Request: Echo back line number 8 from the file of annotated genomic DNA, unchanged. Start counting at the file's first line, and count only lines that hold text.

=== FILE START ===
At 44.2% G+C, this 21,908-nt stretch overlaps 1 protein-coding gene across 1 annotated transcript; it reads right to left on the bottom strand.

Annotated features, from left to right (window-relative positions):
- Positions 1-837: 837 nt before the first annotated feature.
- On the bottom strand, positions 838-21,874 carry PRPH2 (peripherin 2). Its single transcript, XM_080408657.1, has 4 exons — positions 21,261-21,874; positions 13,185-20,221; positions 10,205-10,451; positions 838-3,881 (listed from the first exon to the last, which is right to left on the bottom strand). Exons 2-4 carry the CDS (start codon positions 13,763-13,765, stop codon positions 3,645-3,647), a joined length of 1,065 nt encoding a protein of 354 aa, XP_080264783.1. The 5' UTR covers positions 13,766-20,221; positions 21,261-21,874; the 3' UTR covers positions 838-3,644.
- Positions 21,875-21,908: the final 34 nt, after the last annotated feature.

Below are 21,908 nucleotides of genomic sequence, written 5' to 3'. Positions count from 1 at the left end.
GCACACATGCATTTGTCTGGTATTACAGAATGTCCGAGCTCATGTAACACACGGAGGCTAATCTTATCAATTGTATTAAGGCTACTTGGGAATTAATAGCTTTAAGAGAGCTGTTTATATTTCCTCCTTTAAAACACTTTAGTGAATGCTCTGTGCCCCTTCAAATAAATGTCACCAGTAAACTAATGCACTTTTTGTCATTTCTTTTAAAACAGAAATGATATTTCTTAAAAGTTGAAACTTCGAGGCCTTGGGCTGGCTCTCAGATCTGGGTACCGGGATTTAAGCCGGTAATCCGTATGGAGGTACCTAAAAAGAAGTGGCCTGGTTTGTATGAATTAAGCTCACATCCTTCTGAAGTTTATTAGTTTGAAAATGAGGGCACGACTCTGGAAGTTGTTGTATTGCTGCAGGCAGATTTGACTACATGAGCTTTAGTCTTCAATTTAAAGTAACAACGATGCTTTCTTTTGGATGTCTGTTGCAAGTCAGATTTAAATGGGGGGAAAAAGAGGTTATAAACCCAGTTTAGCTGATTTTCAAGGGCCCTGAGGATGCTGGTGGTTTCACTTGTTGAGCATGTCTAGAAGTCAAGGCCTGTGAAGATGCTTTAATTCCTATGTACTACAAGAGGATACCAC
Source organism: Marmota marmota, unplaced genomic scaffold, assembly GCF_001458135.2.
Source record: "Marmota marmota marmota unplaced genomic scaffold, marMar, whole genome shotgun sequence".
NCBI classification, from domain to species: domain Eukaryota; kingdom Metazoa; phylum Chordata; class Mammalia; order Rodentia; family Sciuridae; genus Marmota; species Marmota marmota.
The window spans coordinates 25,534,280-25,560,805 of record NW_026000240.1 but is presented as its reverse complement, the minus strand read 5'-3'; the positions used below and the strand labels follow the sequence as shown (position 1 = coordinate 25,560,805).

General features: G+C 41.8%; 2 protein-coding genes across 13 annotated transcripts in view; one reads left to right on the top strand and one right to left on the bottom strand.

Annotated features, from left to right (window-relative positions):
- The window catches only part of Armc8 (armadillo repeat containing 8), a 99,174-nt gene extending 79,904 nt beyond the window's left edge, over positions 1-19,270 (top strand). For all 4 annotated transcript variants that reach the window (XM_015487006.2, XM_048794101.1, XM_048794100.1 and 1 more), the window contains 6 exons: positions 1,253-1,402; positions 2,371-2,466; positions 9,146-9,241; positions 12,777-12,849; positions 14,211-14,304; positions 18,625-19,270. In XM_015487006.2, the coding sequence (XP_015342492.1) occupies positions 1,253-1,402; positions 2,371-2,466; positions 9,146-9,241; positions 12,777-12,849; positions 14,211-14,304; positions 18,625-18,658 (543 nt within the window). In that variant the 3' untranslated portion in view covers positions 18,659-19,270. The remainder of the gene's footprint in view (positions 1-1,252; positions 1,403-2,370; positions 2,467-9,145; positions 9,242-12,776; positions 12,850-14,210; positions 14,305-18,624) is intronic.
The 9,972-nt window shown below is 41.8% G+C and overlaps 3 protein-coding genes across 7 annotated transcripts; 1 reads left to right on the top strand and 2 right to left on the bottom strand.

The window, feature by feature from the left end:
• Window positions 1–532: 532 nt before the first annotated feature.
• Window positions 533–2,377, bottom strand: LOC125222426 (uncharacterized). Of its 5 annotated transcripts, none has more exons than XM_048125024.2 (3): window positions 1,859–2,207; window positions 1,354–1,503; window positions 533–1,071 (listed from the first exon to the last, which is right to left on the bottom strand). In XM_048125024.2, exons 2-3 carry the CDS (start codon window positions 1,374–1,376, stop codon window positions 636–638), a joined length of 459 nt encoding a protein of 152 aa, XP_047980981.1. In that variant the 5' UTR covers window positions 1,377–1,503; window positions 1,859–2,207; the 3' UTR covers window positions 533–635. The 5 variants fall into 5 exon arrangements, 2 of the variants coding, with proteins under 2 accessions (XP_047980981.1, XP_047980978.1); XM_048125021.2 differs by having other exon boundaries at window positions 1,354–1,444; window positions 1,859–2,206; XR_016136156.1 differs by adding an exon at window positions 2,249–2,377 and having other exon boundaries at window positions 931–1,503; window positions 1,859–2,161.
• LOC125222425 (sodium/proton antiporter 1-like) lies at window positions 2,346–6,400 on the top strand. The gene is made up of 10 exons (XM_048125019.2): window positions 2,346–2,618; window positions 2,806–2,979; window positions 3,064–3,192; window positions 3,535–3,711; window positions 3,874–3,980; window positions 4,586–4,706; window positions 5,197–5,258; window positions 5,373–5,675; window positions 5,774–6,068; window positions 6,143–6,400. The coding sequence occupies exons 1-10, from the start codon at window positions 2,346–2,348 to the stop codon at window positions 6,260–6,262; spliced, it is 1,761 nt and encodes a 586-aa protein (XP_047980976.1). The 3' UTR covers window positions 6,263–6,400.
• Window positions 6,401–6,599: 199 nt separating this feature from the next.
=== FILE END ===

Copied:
Source organism: Marmota marmota, unplaced genomic scaffold, assembly GCF_001458135.2.